Like much of the Pacifi c Coast, salmon stocks in Nuchatlaht territory are down and overharvesting by outside interests is to blame for the decline of this and other species.

Also at fault is decades of unsustainable logging practices, which have decimated creeks and streams on Nootka Island in particular. “When the logging company comes in, they log and they leave. It looks like a bomb went off ,” He Saw Ma Nulth says. 

Cathy Michael, a Nuchatlaht member who serves as head of housing and social development, echoes the sentiment saying, “I see them logging all around us and no one asks for permission. Our salmon are dying off and it’s because of the logging.” 

A school of salmon underwater. End of image description.
Coho salmon swimming. Credit: Barrie Kovish

Part of Nuchatlaht’s answer is salmon parks. This visionary designation protects the waterways and forests that comprise salmon habitat, from the top of the watershed boundary to the mouth of the creek. At the direction of late Tyee Hawilth Hithla mish Walter Michael, the Nuchatlaht Nation has put forward two salmon parks proposals for their territory on Nootka Island. Neighbouring First Nations have advanced similar proposals on their territories. Salmon parks, which are based on the Nuu-chahnulth principle of hishuk ish tsawalk (everything is interconnected), are gaining attention and momentum. They can be a key tool in protecting rainforests and the salmon habitat within them. Nuu-chah-nulth Ha’wiih and scientists are working to determine the best way to protect, enhance and recover these critical ecosystems and recognize the relationship between salmon and ancient trees. 

“It’s all connected — the fish and the forest,” says Nuchatlaht fi sherman and carver Edgar Smith. “We depleted it to an extent where we need to look after it. We need to set aside something.” 

“We have to stop somewhere and start helping Mother Earth to recover,” says He Saw Ma Nulth. “We can’t just keep taking and taking — we’re looking for solutions.”


As recently as fifty years ago, after being cared for by the Nuchatlaht since time immemorial, Nootka Island and the surrounding waters were rich and abundant. Less than a century of mismanagement by colonial governments and resource companies later, much of this ecosystem is severely degraded. 

Nuchatlaht history and governance principles make clear Indigenous land and resource management is better for ecosystems and biodiversity. This is obvious on Nootka Island but also other Indigenous territories around the world.

Because of the unbreakable connection between people and place, Indigenous Peoples regaining control of their land has benefits that go far beyond restoring over-logged forests or recovering salmon runs. The community’s health, dignity and security are also in the balance.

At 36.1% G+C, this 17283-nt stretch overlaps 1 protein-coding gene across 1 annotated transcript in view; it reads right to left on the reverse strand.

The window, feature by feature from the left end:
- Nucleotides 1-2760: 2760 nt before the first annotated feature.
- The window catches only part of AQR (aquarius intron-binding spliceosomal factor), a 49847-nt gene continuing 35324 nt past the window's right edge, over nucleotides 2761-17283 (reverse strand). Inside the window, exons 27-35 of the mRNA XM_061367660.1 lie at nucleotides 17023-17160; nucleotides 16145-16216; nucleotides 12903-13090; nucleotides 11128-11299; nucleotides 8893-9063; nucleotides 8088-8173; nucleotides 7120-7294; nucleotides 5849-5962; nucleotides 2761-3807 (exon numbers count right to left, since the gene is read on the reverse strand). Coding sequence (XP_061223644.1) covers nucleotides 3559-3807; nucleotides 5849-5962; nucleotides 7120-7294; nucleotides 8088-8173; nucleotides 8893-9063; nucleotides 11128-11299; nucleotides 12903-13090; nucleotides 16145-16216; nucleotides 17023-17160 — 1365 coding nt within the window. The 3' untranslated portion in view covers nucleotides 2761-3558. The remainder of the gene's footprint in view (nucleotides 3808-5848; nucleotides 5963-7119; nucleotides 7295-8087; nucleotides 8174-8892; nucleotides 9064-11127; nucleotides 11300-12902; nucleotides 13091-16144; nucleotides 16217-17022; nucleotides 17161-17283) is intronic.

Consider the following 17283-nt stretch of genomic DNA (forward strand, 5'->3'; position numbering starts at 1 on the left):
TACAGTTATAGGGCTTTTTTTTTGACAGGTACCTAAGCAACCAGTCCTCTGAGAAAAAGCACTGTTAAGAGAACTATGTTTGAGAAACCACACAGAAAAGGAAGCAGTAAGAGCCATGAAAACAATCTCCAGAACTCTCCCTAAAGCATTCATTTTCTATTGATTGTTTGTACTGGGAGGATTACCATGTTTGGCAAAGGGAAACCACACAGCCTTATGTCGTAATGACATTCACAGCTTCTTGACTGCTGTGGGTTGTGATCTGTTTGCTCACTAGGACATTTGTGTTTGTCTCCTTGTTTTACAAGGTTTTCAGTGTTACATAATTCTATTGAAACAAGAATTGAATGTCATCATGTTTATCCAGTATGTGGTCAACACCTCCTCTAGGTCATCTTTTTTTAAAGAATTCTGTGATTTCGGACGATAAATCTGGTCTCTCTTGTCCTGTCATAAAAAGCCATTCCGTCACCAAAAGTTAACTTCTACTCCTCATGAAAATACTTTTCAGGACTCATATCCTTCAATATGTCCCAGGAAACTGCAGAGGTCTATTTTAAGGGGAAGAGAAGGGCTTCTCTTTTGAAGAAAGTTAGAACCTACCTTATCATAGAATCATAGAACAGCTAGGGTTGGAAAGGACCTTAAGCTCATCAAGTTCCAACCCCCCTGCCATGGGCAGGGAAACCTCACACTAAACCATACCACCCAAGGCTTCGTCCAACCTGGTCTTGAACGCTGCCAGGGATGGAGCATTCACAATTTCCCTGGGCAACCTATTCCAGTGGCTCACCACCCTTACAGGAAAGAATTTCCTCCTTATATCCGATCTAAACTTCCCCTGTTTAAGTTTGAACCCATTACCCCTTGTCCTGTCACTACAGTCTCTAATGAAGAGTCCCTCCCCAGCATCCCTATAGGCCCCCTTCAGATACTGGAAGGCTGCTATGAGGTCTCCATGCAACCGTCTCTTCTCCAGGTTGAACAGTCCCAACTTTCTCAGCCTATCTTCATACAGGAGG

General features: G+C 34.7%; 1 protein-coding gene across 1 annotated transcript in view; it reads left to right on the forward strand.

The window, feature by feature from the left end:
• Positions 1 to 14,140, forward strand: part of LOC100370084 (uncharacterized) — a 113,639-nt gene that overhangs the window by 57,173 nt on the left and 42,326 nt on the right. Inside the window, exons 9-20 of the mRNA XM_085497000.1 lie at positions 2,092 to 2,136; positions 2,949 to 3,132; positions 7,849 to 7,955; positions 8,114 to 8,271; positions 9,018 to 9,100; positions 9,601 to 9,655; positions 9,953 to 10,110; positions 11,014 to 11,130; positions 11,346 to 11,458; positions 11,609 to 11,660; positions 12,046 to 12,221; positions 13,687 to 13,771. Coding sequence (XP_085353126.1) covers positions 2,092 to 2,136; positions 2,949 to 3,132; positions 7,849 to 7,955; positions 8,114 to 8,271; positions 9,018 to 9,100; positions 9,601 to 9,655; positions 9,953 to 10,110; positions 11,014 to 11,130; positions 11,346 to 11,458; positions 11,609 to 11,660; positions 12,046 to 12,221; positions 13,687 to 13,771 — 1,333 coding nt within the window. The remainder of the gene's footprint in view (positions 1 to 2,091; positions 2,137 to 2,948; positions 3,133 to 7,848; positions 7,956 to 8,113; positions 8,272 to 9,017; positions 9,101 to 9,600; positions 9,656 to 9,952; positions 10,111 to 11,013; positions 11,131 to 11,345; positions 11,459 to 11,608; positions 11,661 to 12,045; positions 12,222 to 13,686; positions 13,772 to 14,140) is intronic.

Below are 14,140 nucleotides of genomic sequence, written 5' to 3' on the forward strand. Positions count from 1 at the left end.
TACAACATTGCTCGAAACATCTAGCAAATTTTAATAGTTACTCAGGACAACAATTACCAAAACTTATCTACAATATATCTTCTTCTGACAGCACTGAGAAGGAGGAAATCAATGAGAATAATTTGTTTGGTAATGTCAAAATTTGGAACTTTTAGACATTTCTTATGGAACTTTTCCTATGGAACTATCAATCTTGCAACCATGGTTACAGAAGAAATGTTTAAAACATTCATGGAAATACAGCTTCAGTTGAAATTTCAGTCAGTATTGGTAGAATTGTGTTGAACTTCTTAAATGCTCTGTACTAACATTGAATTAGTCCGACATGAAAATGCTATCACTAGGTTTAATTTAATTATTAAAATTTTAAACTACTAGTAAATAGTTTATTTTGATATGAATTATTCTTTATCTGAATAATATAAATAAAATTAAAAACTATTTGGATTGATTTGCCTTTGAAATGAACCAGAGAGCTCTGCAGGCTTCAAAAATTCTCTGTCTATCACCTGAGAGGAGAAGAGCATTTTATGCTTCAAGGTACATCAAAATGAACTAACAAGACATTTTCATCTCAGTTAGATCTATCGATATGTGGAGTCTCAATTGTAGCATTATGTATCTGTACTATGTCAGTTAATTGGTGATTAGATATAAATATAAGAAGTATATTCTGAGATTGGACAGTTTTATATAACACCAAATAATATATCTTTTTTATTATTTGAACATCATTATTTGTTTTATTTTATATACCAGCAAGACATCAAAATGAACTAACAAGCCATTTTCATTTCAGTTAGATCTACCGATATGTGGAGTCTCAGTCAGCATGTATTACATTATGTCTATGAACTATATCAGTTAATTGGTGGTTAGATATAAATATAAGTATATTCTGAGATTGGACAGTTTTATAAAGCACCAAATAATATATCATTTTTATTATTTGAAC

This is what the Nuchatlaht court case is all about. 

While reigning in unsustainable logging and fishing practices are stated goals, Kla Kwa Skum, Cathy Michael and other Nuchatlaht people talk about opportunities to improve housing, healthcare, employment and other tangible community benefits that would flow from regaining legal title to their territory.

The future of Nuchatlaht territory on Nootka Island will be determined by the Nation as a community. It will include harvesting resources from the forests and inlets, ensuring benefits flow to Nuchatlaht people rather than just large corporations based far away. 

Nuchatlaht leaders speak of a history where their land was full of healthy people, the community would welcome and take care of visitors. The wealth of the territory made it easy to ensure everyone had enough. That’s the vision the Nuchatlaht are working to restore and it is as beautiful as the most stunning sunset over Nootka Island.


At a time when more non-Indigenous people are becoming aware of the horrific legacy of the Indian Residential School System, we must grapple with the impacts of colonialism and work to ensure Indigenous communities get the justice and respect they deserve. 

In Nootka Sound and everywhere else, Indigenous cultures and ways of being are intricately tied to the territory. So part of this has to include the return of land and jurisdiction over it to Indigenous Nations. Across Canada, we must support efforts by Indigenous Peoples to get their land back, in whatever forms they take.

Governments talk about a better relationship with First Nations, Inuit and Métis communities. They are far less enthusiastic about acknowledging the land and waters within provincial and federal borders belong to Indigenous Peoples. When Indigenous communities hold a vision counter to the resource extraction ambitions of prime ministers, premiers or corporations, government commitment to reconciliation gives way to the 150 year-old pattern of colonialism. 

“British Columbia is trying to silence the Nuchatlaht Nation so that it can do whatever it wants to our land,” Tyee Ha’wilth Kla Kwa Skum says. “We will not be silent while our cultural sites are destroyed, salmon creeks are degraded and old-growth forests are clearcut.”